We're all pretty accustomed to superheroes punching their way out of trouble. It makes a lot of sense; superheroes usually can solve their problems by using their vast power sets - or simply by using violence. But part of being a hero is helping others, and you certainly don't need to use violence or powers to do that. The Marvel Cinematic Universe has plenty of examples of heroes helping others out in ways that involve zero violence whatsoever.
Peter Parker has appeared at charity functions as Spider-Man. Tony Stark funded a bunch of research projects sight unseen. T'Challa founded outreach facilities. Captain America jumped on a grenade! These superheroes - and more - prove that you don't have to be a master martial artist to help those in need. Here are some times MCU heroes actually helped people instead of just punching things. Vote up the most truly heroic moments.
- Photo: Avengers: Endgame / Walt Disney Studios Motion Pictures
When Thanos wiped half of all living beings out of existence with the snap of his fingers at the end of Avengers: Infinity War, the emotional trauma he sparked was incalculable. And when the Avengers figured out they couldn't put things right after Thanos destroyed the Stones at the beginning of Avengers: Endgame, the superhero team had to figure out what to do in a world that just lost half its population.
Steve Rogers decided to spend his time leading a support group for those struggling with the altered reality they were living in. Five years after the Snap, Rogers could still be seen participating in these support groups. Because he's Captain America and Captain America is the best of us.Genuinely good?
- 2350 VOTES
Spider-Man Helping Out Civilians In 'Spider-Man: Homecoming'Photo: Spider-Man: Homecoming / Sony Pictures Releasing
Before Peter Parker became a full-fledged Avenger in Avengers: Infinity War and began stomping around Europe in Spider-Man: Far From Home, he was just your good, old Friendly Neighborhood Spider-Man in Spider-Man: Homecoming. What did that entail? A whole bunch of mundanity, that's what.
Spider-Man's superhero actions consisted mainly of him swinging around NYC and seeing if anyone needed help. This didn't often amount to much - one guy wanted him to do a backflip - but he did end up helping an old woman with some instructions on how to get where she was going. She rewarded him with a churro. Not a bad day!Genuinely good?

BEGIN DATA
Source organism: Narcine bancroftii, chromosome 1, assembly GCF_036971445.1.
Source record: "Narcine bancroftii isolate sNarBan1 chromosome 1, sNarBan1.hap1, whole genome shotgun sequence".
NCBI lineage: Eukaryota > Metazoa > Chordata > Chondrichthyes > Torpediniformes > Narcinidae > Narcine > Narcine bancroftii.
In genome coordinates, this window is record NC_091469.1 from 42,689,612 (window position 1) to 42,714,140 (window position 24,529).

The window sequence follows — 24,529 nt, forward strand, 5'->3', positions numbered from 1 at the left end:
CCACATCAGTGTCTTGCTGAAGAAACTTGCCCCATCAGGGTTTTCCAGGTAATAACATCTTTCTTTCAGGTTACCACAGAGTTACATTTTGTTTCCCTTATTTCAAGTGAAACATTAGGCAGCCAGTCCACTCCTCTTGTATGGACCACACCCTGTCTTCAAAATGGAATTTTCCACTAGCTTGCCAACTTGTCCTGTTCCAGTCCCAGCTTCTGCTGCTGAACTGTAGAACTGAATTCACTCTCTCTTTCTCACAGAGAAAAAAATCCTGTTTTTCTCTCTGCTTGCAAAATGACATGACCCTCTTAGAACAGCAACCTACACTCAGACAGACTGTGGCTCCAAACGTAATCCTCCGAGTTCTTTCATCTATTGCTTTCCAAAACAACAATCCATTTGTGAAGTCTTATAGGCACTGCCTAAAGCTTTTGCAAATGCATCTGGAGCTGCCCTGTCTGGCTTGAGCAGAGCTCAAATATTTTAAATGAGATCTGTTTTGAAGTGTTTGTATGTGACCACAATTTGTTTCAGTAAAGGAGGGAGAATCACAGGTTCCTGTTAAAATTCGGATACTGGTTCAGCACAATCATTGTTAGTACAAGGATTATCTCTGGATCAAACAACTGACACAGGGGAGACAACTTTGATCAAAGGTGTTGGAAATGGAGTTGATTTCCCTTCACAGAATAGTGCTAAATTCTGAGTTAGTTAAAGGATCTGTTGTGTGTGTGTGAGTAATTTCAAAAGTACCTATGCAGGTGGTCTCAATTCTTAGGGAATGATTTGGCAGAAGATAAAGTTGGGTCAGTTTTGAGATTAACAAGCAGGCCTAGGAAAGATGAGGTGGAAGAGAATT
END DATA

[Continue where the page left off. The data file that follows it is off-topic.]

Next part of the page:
- 3442 VOTES
Steve Rogers Jumping On A Grenade To Save His Fellow SoldiersPhoto: Captain America: The First Avenger / Paramount Pictures
And now we have the classic example of Steve Rogers's goodness: a scene in which he jumps on a dummy grenade he believes is real in order to save the lives of the fellow soldiers around him at his training camp. It is the fundamental representation of Rogers as a character and proves he was meant to be the man who becomes Captain America.
There is no glory here, no villain to punch, no damsel in distress to save. This is just Steve making the sacrificial play for the good of others. And there really isn't anything much more heroic than that.Genuinely good?
- Photo: Doctor Strange / Walt Disney Studios Motion Pictures
Doctor Strange bucked the superhero climax trend by having its eponymous hero fight a villain in a way far different from the usual fare. At the end of the film, Strange confronts Dormammu in the Dark Dimension and defeats this big baddie in an inventive way that doesn't require violence from the Master of the Mystic Arts in any way at all.
Using the Time Stone, Strange creates a time loop that will trap both Dormammu and Strange forever unless the villain agrees to Strange's terms. This doesn't stop Dormammu from painfully slaying Strange over and over and over, though. His plan eventually works, but we have to remember that Strange essentially agreed to resign himself to an eternity of pain and suffering in order to save the Earth from Dormammu's wrath.Genuinely good?